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(Originally Published Sept. 11, 2004)

9/11 Report a Good Read

But missing footnotes mar usefulness

Book Review:
The Report of The National Commission on Terrorist Attacks Upon the United States
637pp, $9.99 (in Canada), St. Martin's Press

Commissions of inquiry in Canada and the United States tend to issue reports whose readability is in inverse proportion to their importance; if the document is truly vital, it will be impenetrable.

But The Report of The National Commission on Terrorist Attacks Upon the United States is a refreshing exception to that sorry rule. It's readable -- indeed, in places it is downright gripping -- and it contains new information. It is a useful tool for the citizen wanting to better understand that terrible day.

The 10 authors -- four Republicans and five Democrats chaired by former New Jersey GOP Governor Thomas H. Kean -- appear to have decided early on to aim their report at a broader audience than the professional politicos for whom these things are usually prepared. And they have succeeded brilliantly.

The first chapter, entitled We Have Some Planes, recalls how "Tuesday, September 11, 2001, dawned temperate and nearly cloudless in the eastern United States." Barely 150 words later, they get to Section 1.1, Inside the Four Flights, and they describe what happened aboard each plane without falling into lurid prose overkill. The section on United 93, the plane that crashed into Pennsylvania countryside, is the most lucid account I've seen of the brave fight put up by passengers who learned through cell phones that other planes had been flown into buildings.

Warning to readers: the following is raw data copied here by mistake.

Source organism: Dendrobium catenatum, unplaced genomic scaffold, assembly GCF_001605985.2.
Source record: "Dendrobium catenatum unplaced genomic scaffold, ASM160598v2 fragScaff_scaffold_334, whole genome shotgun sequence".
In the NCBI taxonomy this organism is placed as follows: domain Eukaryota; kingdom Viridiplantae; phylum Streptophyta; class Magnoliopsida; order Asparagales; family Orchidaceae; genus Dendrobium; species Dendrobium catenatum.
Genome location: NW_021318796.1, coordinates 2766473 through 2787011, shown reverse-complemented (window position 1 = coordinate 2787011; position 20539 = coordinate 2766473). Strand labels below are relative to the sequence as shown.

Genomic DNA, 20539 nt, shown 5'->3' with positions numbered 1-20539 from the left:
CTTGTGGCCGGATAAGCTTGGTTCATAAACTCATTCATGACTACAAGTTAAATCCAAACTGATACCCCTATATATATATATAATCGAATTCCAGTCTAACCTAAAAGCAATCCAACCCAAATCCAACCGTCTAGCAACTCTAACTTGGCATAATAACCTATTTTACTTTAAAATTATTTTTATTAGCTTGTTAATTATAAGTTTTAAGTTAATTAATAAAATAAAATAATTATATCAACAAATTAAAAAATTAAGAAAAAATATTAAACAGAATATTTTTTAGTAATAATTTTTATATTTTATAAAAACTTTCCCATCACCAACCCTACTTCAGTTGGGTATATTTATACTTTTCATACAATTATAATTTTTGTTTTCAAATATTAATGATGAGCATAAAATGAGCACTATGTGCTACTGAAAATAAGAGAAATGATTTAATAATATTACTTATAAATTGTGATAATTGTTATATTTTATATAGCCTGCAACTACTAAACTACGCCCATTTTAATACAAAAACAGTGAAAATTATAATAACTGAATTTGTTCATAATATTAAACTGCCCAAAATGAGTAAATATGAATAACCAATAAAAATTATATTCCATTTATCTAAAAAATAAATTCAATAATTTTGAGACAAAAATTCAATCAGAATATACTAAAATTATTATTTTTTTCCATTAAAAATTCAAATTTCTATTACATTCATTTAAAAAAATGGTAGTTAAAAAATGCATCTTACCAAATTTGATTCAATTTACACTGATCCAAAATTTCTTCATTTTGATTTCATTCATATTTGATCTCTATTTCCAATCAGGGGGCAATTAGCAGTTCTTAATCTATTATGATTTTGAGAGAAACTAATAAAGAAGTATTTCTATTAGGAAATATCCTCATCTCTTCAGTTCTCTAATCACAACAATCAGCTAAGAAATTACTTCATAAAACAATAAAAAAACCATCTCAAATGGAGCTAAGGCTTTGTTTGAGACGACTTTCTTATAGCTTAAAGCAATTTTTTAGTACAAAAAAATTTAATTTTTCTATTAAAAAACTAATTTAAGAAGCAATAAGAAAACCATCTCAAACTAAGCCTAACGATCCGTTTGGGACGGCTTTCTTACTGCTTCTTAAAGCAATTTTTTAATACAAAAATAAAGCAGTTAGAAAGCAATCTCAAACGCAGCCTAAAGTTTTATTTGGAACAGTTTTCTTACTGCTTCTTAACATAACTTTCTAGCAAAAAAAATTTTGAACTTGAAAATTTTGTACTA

The book includes what I regard as two bonuses: a series of New York Times articles on the creation, the progress and the report of the Commission, and the report's Executive Summary. Every political journalist knows that if you come across a really good executive summary, you are saved from the chore of reading every single page. This summary saves you that chore, though you may end up reading the whole thing just for the pleasure of it.

There is one quibble that mars this otherwise fine report: imagine you're on page 186, reading about the Clinton administration's efforts to track down Bin Laden. You read the following:

"But the tribals did seem to have success in reporting where Bin Ladin was."104

That's interesting -- Afghan tribals, the rugged countryside and so on -- so off you go in search of footnote 104. But it's not at the back of the book. It's not at the front. It's not in the middle. Look hard enough, though, and you'll find this on the very last page:

"Due to length and time constraints ... the publisher was unable to include the notes section. The notes ... are available on the internet at the following sites: http://www.gpoaccess.gov/911/index.html and www.9-11commission.gov."

Ok, so by now you know I'm as much a fan of the Internet as the next guy. But when I buy a book to read and to own as a reference, I don't expect to have to go online to check out the footnotes. This practice appears to be a trend -- Irshad Manji does the same thing in her book The Trouble with Islam, where, right there on page 1, she advises that "all claims [in the book] are substantiated by source notes on my website. Visit www.muslim-refusenik.com."

This may be a trend whose time has come; let's push to make it a trend whose time has passed.


Email to joel@joelruimy.com

Copyright 2004 Joel Ruimy

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